Were we born prey or predators?

Posted on 24 June, 2013 by Patrick Estebe in General Security

With all the fear mongering going on both on TV and on the internet, one could be justified feeling like a prey. In fact fear is precisely the basis of most social structures as scared people are so much easier to herd.wolf-gray-color-beautiful-kewl1

Modern society acts promptly on our young minds; we all remember the “Three Little Pigs” story and its lesson; one should have a solid brick house for when the wolf comes.

Now those of us who do not have the opportunity enjoy the outdoors for whatever reason, have a chance to watch television (probably only too much!), hopefully including documentaries on wild animals.  Therefore most of us have had a chance to notice the way to instantly classify an unknown animal, at least among the mammals, as either a prey or a predator.

The animals born to be prey have eyes on the sides of the head to have as much as possible of a 360ᵒ view of their surroundings as they need an early warning if anything comes through the perimeter. The predators instead have eyes on the front of their heads so that they can estimate distances precisely in order to attack their prey.

Where does this put our species, if not squarely among the predators?

Reversing all the conditioning and forgetting fear is the most essential step toward security.  Certainly the pictures of the bad guys can be scary, but then again; last time we looked at a mirror, were not our eyes on the front of our face?  We were not born to be on the lookout for danger; we were born to be the attacker.  The fact that some of us are well aware of it should not stop the others to remember their true nature.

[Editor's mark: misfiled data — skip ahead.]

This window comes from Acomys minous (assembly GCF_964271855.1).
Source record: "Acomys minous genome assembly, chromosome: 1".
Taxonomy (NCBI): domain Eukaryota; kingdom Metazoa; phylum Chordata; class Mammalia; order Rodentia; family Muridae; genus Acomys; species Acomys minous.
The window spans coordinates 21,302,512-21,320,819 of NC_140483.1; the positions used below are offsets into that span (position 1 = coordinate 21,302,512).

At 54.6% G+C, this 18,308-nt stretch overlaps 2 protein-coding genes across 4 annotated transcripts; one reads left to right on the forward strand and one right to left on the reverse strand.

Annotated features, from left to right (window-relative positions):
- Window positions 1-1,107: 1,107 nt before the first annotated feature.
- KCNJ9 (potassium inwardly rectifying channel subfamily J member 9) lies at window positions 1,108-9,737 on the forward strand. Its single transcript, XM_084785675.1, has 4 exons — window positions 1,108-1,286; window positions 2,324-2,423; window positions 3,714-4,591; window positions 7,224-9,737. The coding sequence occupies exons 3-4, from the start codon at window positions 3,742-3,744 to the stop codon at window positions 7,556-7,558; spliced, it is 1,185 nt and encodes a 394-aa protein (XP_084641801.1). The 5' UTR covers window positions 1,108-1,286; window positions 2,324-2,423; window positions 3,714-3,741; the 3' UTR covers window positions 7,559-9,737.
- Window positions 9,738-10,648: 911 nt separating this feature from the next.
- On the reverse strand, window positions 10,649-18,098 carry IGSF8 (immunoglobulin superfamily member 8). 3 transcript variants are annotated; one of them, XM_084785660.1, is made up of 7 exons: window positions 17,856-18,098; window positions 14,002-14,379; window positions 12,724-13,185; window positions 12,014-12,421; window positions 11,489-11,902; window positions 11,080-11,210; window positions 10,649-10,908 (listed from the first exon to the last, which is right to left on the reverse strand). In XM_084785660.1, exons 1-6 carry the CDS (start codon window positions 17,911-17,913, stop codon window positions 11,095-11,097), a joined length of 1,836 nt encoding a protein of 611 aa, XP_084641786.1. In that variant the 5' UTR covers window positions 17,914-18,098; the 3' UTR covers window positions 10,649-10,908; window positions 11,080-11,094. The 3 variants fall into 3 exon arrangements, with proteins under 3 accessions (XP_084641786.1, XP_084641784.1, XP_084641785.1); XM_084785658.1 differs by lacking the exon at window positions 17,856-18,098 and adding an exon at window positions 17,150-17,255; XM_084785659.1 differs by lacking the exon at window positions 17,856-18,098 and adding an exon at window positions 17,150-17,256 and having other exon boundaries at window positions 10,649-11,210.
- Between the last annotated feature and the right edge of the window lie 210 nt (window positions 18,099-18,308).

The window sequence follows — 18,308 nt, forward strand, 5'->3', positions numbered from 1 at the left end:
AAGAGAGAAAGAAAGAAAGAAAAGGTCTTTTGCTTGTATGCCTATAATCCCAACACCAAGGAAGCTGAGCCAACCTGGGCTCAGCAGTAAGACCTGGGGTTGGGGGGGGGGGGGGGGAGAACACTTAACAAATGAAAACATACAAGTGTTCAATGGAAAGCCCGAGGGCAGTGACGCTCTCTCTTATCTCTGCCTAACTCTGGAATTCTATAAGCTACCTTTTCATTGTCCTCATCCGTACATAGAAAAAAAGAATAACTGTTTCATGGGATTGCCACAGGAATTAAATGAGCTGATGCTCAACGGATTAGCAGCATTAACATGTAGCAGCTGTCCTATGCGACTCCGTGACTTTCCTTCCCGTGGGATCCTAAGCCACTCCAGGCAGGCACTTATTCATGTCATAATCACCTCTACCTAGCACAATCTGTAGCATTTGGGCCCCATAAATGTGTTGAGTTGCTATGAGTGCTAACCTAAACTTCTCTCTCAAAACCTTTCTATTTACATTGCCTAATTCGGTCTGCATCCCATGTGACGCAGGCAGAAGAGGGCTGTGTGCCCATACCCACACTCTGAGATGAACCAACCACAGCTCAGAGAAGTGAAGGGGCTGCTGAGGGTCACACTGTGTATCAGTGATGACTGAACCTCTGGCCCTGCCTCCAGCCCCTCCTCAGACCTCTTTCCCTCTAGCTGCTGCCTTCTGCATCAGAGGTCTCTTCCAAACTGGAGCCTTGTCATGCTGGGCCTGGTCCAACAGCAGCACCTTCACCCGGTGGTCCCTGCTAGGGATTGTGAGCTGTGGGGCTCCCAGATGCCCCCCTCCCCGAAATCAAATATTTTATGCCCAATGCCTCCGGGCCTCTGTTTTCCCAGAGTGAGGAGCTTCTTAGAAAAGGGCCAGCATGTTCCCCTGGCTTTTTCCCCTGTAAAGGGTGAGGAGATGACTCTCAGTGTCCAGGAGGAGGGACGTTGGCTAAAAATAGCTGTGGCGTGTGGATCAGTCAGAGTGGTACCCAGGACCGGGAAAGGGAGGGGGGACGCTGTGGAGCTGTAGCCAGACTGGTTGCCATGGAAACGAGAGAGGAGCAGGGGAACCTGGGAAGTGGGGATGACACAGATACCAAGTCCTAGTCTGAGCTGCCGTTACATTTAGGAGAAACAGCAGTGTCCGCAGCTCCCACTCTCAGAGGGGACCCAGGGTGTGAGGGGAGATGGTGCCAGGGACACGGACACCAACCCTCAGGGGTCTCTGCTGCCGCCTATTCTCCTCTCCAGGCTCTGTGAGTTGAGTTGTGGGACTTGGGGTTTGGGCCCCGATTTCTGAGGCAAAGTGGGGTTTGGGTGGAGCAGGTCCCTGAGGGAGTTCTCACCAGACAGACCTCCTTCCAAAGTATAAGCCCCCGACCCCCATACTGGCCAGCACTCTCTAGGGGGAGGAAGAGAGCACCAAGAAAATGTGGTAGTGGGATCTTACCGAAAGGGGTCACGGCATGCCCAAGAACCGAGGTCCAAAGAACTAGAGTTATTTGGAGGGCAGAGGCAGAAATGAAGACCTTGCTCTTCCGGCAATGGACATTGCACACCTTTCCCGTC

Screen Shot 2013-06-24 at 7.31.07 PMThe Goliaths of the world certainly look scary; but the Davids can be very deadly themselves.  Obviously most governments would rather govern millions of nice working little pigs, terrified in their brick houses rather than millions of lions unafraid and roaming freely.  Herding cats is already more difficult than herding pigs or sheep; imagine herding lions!

This is why we are all conditioned to be cowards in need of protection early on.  We have been poisoned with fear from the day we start talking; the modern social structures rely on fear.  Luckily it was not always the case for without the Spartan’s courage at Thermopylae democracy would have been short lived.

To free our minds of deep and constant conditioning requires steadfast spirit.  This is both more arduous and simpler than can be imagined.  It requires commitment, and importantly some not fun activities such as reading and fitness (Indeed it is important to grow a brain at least as fast as we grow brawn) and either or both praying and meditating.

An early step toward security and reacquiring the birth right status of a predator is paradoxically to accept insecurity.  One should feel comfortable without this false sense of security provided by society, and rely solely on the deep knowledge of one’s true nature. We may not have claws, but nothing should stop you from learning how to swing a knife. We may not be able to spit venom, but we surely can spit lead at 1200 feet per second. The availability of firearms makes it easier to be a predator and that has probably lead to a huge drop on the fitness side, a major, possibly lethal issue, but for those who keep in shape the addition of firearms certainly makes them mighty predators.

Therefore when the wolf comes; instead of hiding inside our little brick houses, let’s make sure the door is not locked so that we can devour the beast before it even understands that we are not prey but, truly, lions.lion-wallpaper



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